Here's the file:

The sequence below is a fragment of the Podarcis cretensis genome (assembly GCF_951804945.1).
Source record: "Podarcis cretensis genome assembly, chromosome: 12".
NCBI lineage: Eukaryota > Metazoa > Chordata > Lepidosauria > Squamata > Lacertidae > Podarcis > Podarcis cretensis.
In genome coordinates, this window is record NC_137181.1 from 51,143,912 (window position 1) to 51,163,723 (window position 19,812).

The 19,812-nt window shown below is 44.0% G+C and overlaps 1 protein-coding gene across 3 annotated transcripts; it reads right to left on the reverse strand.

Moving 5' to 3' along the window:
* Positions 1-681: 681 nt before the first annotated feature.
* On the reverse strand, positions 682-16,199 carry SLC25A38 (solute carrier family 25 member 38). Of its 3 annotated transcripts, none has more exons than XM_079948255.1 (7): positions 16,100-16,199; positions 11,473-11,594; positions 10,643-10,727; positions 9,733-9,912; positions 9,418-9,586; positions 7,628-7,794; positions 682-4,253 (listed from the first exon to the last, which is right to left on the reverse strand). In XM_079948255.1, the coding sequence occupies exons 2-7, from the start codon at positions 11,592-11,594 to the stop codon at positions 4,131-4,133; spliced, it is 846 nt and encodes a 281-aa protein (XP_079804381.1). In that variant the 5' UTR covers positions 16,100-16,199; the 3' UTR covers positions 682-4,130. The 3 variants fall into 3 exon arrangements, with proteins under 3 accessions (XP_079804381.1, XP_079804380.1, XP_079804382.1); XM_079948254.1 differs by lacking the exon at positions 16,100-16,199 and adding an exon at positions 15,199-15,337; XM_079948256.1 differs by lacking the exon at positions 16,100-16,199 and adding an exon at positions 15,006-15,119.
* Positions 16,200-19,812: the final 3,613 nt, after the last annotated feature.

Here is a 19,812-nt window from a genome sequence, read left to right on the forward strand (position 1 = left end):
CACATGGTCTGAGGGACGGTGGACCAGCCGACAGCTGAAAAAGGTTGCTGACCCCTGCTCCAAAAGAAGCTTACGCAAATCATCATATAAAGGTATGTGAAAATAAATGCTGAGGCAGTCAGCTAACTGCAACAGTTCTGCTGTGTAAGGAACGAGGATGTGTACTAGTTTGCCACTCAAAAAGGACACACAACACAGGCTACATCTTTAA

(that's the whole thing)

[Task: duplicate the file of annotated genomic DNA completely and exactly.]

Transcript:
The sequence below is a fragment of the Podarcis cretensis genome (assembly GCF_951804945.1).
Source record: "Podarcis cretensis genome assembly, chromosome: 12".
NCBI lineage: Eukaryota > Metazoa > Chordata > Lepidosauria > Squamata > Lacertidae > Podarcis > Podarcis cretensis.
In genome coordinates, this window is record NC_137181.1 from 51,143,912 (window position 1) to 51,163,723 (window position 19,812).

The 19,812-nt window shown below is 44.0% G+C and overlaps 1 protein-coding gene across 3 annotated transcripts; it reads right to left on the reverse strand.

Moving 5' to 3' along the window:
* Positions 1-681: 681 nt before the first annotated feature.
* On the reverse strand, positions 682-16,199 carry SLC25A38 (solute carrier family 25 member 38). Of its 3 annotated transcripts, none has more exons than XM_079948255.1 (7): positions 16,100-16,199; positions 11,473-11,594; positions 10,643-10,727; positions 9,733-9,912; positions 9,418-9,586; positions 7,628-7,794; positions 682-4,253 (listed from the first exon to the last, which is right to left on the reverse strand). In XM_079948255.1, the coding sequence occupies exons 2-7, from the start codon at positions 11,592-11,594 to the stop codon at positions 4,131-4,133; spliced, it is 846 nt and encodes a 281-aa protein (XP_079804381.1). In that variant the 5' UTR covers positions 16,100-16,199; the 3' UTR covers positions 682-4,130. The 3 variants fall into 3 exon arrangements, with proteins under 3 accessions (XP_079804381.1, XP_079804380.1, XP_079804382.1); XM_079948254.1 differs by lacking the exon at positions 16,100-16,199 and adding an exon at positions 15,199-15,337; XM_079948256.1 differs by lacking the exon at positions 16,100-16,199 and adding an exon at positions 15,006-15,119.
* Positions 16,200-19,812: the final 3,613 nt, after the last annotated feature.

Here is a 19,812-nt window from a genome sequence, read left to right on the forward strand (position 1 = left end):
CACATGGTCTGAGGGACGGTGGACCAGCCGACAGCTGAAAAAGGTTGCTGACCCCTGCTCCAAAAGAAGCTTACGCAAATCATCATATAAAGGTATGTGAAAATAAATGCTGAGGCAGTCAGCTAACTGCAACAGTTCTGCTGTGTAAGGAACGAGGATGTGTACTAGTTTGCCACTCAAAAAGGACACACAACACAGGCTACATCTTTAA